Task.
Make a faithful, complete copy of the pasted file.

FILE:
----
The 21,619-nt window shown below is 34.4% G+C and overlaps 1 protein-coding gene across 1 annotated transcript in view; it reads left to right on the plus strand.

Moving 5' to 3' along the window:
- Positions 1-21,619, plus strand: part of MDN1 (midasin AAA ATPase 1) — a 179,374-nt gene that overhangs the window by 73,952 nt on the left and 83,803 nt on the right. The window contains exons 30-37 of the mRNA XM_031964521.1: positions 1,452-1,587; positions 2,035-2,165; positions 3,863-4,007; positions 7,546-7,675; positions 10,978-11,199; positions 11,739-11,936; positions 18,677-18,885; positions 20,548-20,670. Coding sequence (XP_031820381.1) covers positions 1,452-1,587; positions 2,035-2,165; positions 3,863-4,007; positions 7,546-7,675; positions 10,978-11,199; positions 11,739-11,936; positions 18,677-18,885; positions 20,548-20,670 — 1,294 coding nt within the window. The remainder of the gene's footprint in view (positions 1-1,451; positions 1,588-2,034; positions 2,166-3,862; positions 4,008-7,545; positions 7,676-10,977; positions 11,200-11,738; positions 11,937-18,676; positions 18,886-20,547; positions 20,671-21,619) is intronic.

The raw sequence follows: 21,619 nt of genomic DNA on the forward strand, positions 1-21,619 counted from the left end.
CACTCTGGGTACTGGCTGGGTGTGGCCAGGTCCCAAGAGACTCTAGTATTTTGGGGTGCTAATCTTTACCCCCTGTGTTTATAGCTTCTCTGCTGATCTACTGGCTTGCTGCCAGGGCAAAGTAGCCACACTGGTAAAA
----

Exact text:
The 21,619-nt window shown below is 34.4% G+C and overlaps 1 protein-coding gene across 1 annotated transcript in view; it reads left to right on the plus strand.

Moving 5' to 3' along the window:
- Positions 1-21,619, plus strand: part of MDN1 (midasin AAA ATPase 1) — a 179,374-nt gene that overhangs the window by 73,952 nt on the left and 83,803 nt on the right. The window contains exons 30-37 of the mRNA XM_031964521.1: positions 1,452-1,587; positions 2,035-2,165; positions 3,863-4,007; positions 7,546-7,675; positions 10,978-11,199; positions 11,739-11,936; positions 18,677-18,885; positions 20,548-20,670. Coding sequence (XP_031820381.1) covers positions 1,452-1,587; positions 2,035-2,165; positions 3,863-4,007; positions 7,546-7,675; positions 10,978-11,199; positions 11,739-11,936; positions 18,677-18,885; positions 20,548-20,670 — 1,294 coding nt within the window. The remainder of the gene's footprint in view (positions 1-1,451; positions 1,588-2,034; positions 2,166-3,862; positions 4,008-7,545; positions 7,676-10,977; positions 11,200-11,738; positions 11,937-18,676; positions 18,886-20,547; positions 20,671-21,619) is intronic.

The raw sequence follows: 21,619 nt of genomic DNA on the forward strand, positions 1-21,619 counted from the left end.
CACTCTGGGTACTGGCTGGGTGTGGCCAGGTCCCAAGAGACTCTAGTATTTTGGGGTGCTAATCTTTACCCCCTGTGTTTATAGCTTCTCTGCTGATCTACTGGCTTGCTGCCAGGGCAAAGTAGCCACACTGGTAAAA